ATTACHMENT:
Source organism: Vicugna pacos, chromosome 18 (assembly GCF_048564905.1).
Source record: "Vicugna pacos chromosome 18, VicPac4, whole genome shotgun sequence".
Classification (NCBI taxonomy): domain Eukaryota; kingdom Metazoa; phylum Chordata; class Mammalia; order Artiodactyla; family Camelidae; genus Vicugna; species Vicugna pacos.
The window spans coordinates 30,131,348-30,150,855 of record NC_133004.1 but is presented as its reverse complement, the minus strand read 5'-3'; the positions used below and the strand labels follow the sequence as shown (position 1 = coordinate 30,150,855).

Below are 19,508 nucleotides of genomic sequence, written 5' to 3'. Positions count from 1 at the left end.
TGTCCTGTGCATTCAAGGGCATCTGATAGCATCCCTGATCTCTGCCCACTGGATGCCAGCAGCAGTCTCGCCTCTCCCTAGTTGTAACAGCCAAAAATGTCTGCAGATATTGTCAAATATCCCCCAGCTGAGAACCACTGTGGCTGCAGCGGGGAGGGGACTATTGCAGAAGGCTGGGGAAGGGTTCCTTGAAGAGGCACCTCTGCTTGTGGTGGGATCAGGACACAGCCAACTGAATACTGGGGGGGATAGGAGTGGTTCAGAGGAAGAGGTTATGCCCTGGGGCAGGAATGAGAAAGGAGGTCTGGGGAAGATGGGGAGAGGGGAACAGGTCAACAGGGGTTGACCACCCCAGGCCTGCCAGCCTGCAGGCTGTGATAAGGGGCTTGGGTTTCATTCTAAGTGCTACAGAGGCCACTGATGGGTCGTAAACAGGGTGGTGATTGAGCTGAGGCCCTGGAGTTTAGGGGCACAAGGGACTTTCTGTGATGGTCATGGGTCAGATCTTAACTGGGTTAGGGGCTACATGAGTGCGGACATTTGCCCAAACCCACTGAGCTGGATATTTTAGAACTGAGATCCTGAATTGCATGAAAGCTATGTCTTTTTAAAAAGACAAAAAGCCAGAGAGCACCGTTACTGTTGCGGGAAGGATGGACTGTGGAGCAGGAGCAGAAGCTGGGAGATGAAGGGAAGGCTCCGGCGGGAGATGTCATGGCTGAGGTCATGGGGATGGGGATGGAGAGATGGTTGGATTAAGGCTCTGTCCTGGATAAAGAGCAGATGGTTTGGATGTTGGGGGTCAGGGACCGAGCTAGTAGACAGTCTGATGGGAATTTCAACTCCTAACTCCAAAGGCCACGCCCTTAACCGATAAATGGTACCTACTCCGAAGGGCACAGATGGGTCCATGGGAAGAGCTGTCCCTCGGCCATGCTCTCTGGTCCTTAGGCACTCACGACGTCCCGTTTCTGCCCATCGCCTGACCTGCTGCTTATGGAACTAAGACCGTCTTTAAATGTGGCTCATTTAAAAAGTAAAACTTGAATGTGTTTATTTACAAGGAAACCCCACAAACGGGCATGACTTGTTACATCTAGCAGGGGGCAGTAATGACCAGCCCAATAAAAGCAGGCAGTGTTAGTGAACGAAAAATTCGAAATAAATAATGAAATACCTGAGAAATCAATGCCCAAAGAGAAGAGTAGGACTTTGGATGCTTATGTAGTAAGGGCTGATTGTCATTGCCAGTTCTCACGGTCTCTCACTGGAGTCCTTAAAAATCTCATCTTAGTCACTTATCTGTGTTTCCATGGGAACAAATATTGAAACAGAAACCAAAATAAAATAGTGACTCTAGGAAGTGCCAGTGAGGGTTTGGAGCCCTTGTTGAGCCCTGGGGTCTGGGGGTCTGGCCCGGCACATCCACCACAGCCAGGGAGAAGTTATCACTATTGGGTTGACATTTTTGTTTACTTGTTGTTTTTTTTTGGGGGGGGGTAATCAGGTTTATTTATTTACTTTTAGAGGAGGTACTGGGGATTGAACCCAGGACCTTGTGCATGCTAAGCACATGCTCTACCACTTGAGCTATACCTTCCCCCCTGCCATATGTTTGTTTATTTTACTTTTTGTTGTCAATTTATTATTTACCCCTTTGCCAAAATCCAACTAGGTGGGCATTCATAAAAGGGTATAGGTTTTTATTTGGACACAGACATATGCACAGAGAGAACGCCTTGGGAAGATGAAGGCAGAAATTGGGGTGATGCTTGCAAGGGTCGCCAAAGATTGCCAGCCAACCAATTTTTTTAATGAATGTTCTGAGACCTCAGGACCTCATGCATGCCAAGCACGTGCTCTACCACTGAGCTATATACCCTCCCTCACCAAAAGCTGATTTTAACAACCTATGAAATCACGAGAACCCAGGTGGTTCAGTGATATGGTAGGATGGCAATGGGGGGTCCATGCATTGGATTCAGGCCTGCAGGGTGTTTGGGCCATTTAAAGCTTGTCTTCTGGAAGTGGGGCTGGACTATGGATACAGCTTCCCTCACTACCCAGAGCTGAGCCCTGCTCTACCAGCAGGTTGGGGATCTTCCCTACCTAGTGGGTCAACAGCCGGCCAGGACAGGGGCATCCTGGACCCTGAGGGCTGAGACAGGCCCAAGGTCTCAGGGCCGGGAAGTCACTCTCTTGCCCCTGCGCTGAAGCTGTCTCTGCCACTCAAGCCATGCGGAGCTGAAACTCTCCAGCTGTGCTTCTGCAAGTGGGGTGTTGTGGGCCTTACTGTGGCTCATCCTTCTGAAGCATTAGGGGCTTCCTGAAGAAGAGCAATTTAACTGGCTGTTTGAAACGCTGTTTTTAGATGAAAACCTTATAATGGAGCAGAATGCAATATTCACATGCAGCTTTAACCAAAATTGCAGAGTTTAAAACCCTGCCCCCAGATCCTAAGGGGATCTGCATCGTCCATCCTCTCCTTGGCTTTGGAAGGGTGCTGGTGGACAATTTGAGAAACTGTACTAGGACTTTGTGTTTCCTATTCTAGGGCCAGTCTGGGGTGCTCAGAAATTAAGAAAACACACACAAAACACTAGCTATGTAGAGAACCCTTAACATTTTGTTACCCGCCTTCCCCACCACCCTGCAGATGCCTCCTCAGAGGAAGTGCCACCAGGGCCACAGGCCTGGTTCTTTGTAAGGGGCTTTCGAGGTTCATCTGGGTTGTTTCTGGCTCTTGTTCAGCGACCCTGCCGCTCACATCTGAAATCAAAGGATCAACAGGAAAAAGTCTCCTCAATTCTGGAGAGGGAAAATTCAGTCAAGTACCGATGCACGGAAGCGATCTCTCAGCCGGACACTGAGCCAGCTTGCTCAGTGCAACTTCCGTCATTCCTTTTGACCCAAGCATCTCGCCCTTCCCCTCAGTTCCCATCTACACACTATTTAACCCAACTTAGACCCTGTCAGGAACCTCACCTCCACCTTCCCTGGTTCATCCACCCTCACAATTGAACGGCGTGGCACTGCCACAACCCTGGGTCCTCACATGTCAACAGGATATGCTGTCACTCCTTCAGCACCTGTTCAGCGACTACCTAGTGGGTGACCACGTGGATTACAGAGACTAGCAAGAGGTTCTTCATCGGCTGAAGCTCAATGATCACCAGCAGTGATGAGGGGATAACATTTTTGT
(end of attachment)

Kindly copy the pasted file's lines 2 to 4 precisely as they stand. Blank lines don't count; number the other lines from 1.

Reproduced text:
Source record: "Vicugna pacos chromosome 18, VicPac4, whole genome shotgun sequence".
Classification (NCBI taxonomy): domain Eukaryota; kingdom Metazoa; phylum Chordata; class Mammalia; order Artiodactyla; family Camelidae; genus Vicugna; species Vicugna pacos.
The window spans coordinates 30,131,348-30,150,855 of record NC_133004.1 but is presented as its reverse complement, the minus strand read 5'-3'; the positions used below and the strand labels follow the sequence as shown (position 1 = coordinate 30,150,855).